Phosphatidylthreonine is now known to be of special importance as a major phospholipid, with 20:1 and 20:4 as the fatty acid constituents, of the protozoan parasite Toxoplasma gondii, which can infect animals and humans. It is produced by a novel phosphatidylthreonine synthase, which has evolved from the well-known phosphatidylserine synthase, and it is required for asexual reproduction and virulence of the parasite in vivo. Targeted inhibition of this enzyme leads to dysregulation of calcium metabolism with effects on many essential functions as well as virulence. A mutant strain of the organism lacking phosphatidylthreonine was able to protect vaccinated mice against acute and currently incurable chronic infection with obvious pharmacological implications.

Lysophosphatidylthreonine, with a fatty acid in position sn-1 only, displays many of the biological activities reported for lysophosphatidylserine in vitro, although it is not known whether it is also active in vivo.

Other amino acid-linked phospholipids: In addition to phosphatidylthreonine, phosphatidyl-L-aspartate and phosphatidyl-L-glutamate with unique carboxylate-phosphate anhydride bonds have been detected in rat brain. Other phospholipids related to phosphatidylthreonine include phosphatidyl-O-[N-(2-hydroxyethyl)glycine], which was isolated from brown algae of the family Phaeophyceae such as Fucus serratus, where it can amount to as much as 25% of the total lipids. The fatty acid composition is distinctive in that arachidonic acid comprises about 80% of the total. A minor phospholipid component from the bacterium Escherichia coli contains a dipeptide unit, i.e. phosphatidylserylglutamate.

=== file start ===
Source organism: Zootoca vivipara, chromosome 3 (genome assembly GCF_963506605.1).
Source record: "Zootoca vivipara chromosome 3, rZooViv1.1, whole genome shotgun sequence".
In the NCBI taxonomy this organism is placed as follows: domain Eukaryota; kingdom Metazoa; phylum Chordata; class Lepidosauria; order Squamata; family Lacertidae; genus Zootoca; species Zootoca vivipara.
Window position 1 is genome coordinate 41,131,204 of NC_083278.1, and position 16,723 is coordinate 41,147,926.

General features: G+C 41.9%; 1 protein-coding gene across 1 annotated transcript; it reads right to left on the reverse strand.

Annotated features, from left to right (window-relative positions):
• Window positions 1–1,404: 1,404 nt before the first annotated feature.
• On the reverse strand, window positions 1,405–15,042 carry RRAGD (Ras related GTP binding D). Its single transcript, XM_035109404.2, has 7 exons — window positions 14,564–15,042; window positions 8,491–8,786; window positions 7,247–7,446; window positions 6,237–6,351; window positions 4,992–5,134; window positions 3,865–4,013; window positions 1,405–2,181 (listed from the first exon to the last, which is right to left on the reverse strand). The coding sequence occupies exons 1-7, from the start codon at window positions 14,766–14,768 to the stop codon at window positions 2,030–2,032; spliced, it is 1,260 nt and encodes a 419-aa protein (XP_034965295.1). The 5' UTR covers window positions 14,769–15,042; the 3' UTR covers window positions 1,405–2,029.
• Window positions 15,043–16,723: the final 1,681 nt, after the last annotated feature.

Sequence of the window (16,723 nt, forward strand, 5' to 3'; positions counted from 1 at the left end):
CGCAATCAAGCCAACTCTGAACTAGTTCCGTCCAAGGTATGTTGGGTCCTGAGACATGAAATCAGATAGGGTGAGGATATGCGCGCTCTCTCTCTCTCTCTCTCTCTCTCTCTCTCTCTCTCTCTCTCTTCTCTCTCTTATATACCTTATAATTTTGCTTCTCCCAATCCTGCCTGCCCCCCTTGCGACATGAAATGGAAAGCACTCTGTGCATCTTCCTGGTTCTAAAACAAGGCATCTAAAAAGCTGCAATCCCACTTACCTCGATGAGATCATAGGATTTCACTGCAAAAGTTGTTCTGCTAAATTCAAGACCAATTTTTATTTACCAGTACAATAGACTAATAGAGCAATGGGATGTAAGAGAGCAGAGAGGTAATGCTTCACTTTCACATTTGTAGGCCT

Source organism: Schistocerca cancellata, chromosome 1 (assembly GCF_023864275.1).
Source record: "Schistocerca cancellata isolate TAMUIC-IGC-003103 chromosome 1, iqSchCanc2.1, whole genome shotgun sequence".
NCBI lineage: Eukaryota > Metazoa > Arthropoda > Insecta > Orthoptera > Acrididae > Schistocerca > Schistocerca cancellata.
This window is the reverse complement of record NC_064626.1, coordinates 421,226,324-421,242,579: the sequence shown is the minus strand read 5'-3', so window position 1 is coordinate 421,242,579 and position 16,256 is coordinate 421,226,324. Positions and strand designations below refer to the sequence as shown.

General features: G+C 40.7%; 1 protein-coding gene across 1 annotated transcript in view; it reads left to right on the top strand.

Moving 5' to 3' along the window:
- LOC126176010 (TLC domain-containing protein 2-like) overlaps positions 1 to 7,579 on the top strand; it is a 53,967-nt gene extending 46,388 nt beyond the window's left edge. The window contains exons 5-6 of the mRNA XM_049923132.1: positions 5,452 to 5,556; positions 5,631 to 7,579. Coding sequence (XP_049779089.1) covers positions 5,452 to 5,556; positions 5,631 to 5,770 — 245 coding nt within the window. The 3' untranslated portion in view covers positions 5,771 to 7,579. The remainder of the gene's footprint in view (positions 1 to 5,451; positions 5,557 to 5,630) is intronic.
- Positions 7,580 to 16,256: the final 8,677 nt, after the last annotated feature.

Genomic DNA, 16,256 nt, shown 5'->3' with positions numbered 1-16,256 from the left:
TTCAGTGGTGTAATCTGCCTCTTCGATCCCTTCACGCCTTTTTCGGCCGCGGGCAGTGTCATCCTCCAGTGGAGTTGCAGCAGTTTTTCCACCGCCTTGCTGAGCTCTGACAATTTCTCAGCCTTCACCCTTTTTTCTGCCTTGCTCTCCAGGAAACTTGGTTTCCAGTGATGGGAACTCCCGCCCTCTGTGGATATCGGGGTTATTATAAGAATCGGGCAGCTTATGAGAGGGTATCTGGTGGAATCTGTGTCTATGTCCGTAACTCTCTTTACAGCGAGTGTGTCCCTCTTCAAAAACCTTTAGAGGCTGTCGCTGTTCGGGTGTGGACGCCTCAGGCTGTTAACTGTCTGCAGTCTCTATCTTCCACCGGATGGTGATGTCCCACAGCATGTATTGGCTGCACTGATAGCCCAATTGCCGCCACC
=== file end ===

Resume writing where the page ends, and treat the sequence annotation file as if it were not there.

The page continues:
Structural formula of phosphatidylserylglutamate and phosphatidyl-O-[N-(2-hydroxyethyl) glycine]

Phosphatidylethanolamineglutamate has been detected in the bacterium Peredibacter starrii. Some other amino acid-containing phospholipids (the complex lipoamino acids) are more closely related to phosphatidylglycerol in structure and biosynthesis.


6.  Analysis

As with other acidic lipids, the metal ions associated with phosphatidylserine hamper analysis, although the problem can be solved by an acid wash. It is easily separated from other phospholipids by two-dimensional thin-layer chromatography, but poorly shaped peaks are often seen with high-performance liquid chromatography. Mass spectrometry is being used increasingly for molecular species analysis and quantification.


Recommended Reading



Lipid listings Credits/disclaimer Updated: October 12th, 2017 Author: William W. Christie LipidWeb icon